In the midst of so much uncertainty, it is a relief to turn to the contemporary documents of the Babylonians, which, though they do not speak of Cyrus' youth in detail, and refer only to other periods of his career in which they were more immediately interested, may nevertheless, being contemporary, be held to have an altogether special authority. According to the inscriptions, the conflict with Astyages took place in 549 bc. From the cylinder of Nabonidus we learn that the Medes had been very successful in their warlike operations, and had gone even as far afield as Haran, which they had besieged. The Babylonjan King Nabonidus desired to carry out the instructions of Merodach, revealed in a dream, to restore the temple of Sin, the Moon-god, in that city. This, however, in consequence of the siege, he could not do, and it was revealed to him in a dream that the power of Astyages would be overthrown at the end of three years, which happened as predicted. "They (the gods Sin and Merodach) then caused Cyrus, king of Anzan, his (Merodach's) young servant, with his little army, to rise up against him (the Median); he destroyed the extensive Umman-manda (Medes), Ištuwegu (Astyages), king of the Medes, he captured, and took (him) prisoner to his (own) land." The account of this engagement in the Babylonian Chronicle (which is, perhaps, Cyrus' own), is as follows: "(Astyages) gathered his army, and went against Cyrus, king of Ansan, to capture him, and (as for) Astyages, his army revolted against him and took him, and gave him to Cyrus.
8. The Babylonian Chronicle
Cyrus went to the land of Ecbatana, his royal city. He carried off from Ecbatana silver, gold, furniture, merchandise, and took to the land of Anšan the furniture and merchandise which he had captured."
The above is the entry for the 6th year of Nabonidus, which corresponds with 549 bc; and it will be noticed that he is here called "king of Anšan ." The next reference to Cyrus in the Babylonian Chronicle is the entry for Nabonidus' 9th year (546 bc), where it is stated that "Cyrus, king of the land of Parsu (Persia) gathered his army, and crossed the Tigris below Arbela," and in the following month (Iyyar) entered the land of Is- ...., where someone seems to have taken a bribe, garrisoned the place, and afterward a king ruled there. The passage, however, is imperfect, and therefore obscure, but we may, perhaps, see therein some preparatory move on the part of Cyrus to obtain possession of the tract over which Nabonidus claimed dominion. The next year (545 bc) there seems to have been another move on the part of the Persians, for the Elamite governor (?) is referred to, and had apparently some dealings with the governor of Erech. All this time things seem to have been the same in Babylonia, the king's son (he is not named, but apparently Belshazzar is meant) and the soldiers remaining in Akkad (possibly used in the old sense of the word, to indicate the district around Sippar), where it was seemingly expected that the main attack would be delivered. The reference to the governor of Erech might imply that some conspiracy was on foot more to the south - a movement of which the native authorities possibly remained in ignorance.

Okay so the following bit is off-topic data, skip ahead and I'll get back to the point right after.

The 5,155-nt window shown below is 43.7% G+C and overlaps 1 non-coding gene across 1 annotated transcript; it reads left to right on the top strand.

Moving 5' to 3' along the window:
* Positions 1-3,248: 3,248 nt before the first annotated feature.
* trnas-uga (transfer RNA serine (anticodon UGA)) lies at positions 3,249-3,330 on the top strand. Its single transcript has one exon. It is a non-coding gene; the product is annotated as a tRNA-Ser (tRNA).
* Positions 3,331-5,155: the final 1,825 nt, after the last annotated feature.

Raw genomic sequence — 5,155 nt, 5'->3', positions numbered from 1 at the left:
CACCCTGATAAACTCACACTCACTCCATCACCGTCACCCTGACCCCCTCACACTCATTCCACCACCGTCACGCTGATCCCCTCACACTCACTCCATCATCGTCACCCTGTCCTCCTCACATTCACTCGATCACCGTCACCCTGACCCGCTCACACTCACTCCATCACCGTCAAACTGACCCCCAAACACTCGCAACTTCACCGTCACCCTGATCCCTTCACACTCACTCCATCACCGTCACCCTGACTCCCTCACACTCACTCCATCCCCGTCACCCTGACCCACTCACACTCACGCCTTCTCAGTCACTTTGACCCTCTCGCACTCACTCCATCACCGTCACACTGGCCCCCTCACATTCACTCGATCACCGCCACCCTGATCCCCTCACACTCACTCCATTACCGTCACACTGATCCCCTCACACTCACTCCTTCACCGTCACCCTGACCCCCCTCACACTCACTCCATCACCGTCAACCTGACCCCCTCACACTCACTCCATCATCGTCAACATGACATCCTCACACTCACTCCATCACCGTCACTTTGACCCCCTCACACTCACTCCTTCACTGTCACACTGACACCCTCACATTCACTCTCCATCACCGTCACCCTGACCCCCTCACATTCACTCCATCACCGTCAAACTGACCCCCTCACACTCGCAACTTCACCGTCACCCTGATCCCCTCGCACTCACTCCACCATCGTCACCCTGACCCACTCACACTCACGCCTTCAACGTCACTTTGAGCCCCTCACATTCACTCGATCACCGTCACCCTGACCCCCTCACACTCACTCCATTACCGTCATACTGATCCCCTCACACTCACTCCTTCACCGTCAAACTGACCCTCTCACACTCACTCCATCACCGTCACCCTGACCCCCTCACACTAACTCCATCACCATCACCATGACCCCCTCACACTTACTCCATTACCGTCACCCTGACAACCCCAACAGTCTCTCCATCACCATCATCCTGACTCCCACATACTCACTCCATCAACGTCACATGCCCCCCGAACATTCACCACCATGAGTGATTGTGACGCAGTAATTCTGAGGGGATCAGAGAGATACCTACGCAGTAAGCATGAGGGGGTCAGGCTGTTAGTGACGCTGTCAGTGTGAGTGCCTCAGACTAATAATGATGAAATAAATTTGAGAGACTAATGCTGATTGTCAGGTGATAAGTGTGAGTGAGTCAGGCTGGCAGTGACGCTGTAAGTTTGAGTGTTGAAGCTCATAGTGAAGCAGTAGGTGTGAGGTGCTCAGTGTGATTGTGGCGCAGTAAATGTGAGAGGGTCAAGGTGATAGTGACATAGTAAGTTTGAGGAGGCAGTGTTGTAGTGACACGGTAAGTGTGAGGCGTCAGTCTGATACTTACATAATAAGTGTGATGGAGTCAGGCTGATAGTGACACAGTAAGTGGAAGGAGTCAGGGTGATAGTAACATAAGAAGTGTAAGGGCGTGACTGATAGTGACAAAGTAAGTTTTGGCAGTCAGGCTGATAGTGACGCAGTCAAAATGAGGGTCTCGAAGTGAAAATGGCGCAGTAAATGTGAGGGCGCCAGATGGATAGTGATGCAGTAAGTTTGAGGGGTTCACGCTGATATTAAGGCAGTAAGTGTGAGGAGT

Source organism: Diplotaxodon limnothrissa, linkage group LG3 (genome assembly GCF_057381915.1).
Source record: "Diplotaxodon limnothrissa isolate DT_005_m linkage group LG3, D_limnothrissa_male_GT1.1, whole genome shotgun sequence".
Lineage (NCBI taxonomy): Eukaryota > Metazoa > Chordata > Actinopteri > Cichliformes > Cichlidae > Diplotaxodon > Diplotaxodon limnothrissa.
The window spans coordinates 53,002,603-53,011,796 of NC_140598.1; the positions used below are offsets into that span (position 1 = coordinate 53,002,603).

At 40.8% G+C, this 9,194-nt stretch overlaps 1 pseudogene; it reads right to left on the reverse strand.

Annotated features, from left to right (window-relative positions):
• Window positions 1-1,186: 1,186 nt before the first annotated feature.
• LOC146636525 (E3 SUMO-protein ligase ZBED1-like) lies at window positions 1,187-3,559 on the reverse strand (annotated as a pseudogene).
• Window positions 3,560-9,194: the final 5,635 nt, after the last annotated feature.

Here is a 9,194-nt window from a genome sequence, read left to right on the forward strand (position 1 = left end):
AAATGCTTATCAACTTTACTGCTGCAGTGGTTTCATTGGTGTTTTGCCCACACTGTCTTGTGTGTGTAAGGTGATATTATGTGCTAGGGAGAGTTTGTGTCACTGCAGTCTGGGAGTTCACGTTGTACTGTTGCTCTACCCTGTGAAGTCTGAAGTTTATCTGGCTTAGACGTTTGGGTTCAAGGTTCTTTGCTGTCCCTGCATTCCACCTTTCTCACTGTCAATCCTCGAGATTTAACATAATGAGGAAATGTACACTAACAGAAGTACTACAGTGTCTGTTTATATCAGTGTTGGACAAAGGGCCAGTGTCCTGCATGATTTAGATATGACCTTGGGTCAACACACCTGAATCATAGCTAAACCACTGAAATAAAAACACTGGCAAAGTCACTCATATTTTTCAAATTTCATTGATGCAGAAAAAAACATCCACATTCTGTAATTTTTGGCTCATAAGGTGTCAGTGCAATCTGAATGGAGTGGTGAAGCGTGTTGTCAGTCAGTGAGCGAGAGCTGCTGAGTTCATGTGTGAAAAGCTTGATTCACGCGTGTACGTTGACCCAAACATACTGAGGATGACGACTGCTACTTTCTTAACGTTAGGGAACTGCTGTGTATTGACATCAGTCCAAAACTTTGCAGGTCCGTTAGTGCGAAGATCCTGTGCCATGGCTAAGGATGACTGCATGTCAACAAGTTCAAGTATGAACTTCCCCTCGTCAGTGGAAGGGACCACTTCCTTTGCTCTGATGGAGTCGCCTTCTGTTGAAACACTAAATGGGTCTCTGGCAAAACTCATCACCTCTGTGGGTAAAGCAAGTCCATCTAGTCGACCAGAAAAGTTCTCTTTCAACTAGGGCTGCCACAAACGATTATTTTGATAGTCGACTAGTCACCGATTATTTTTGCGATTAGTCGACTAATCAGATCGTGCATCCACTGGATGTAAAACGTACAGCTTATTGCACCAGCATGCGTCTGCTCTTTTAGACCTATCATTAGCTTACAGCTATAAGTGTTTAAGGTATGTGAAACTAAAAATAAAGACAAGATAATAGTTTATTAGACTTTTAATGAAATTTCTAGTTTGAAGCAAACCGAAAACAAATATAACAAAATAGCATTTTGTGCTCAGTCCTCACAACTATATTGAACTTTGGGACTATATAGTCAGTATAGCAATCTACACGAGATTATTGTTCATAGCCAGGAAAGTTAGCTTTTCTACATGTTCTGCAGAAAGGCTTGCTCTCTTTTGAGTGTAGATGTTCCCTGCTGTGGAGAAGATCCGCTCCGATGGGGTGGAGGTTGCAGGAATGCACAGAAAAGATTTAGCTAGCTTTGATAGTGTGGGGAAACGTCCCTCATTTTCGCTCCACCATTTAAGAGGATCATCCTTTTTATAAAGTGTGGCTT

9. The Babylonian Chronicle - T he Capture of Babylon
After a gap which leaves four years unaccounted for, we have traces of four lines which mention the goddess Ishtar of Erech, and the gods of the land of Par ... (?Persia) are referred to. After this comes the long entry, which, though the date is broken away, must refer to the 17th year of Nabonidus. A royal visit to a temple is referred to, and there is mention of a revolt. Certain religious ceremonies were then performed, and others omitted. In the month Tammuz, Cyrus seems to have fought a battle in Opis, and succeeded in attacking the army of Akkad situated on the Tigris. On the 14th of the month, Sippar was taken without fighting, and Nabonidus fled. On the 16th Ugbaru (Gobryas) governor of Media, entered Babylon, with the army of Cyrus, without fighting, and there Nabonidus was captured with his followers. At this time Ê-saggil and the temples of the land seem to have been closed, possibly to prevent the followers of Nabonidus from taking sanctuary there, or else to prevent plotters from coming forth; and on the 3rd of Marcheswan (October), Cyrus entered Babylon. "Crowds collected before him, proposing peace for the city; Cyrus, command the peace of Babylon, all of it." Gobryas, his vice-regent, then appointed governors in Babylon, and the gods whom Nabonidus had taken down to Babylon, were returned to their shrines. On the night of the 11th of Marcheswan, Ugbaru went against (some part of Babylon), and the son of the king died; and there was mourning for him from the 27th of Adar to the 3rd of Nisan (six days). There is some doubt as to whether the text speaks of the king or the son of the king, but as there is a record that Nabonidus was exiled to Carmania, it would seem most likely that the death of Belshazzar "in the night" is here referred to. The day after the completion of the mourning (the 4th of Nisan), Cambyses, son of Cyrus, performed ceremonies in the temple Ê - nig - h̬ad - kalamma , probably in connection with the new year's festival, for which Cyrus had probably timed his arrival at Babylon. According to Herodotus (i.191), Babylon' was taken during a festival, agreeing with Daniel 5:1 .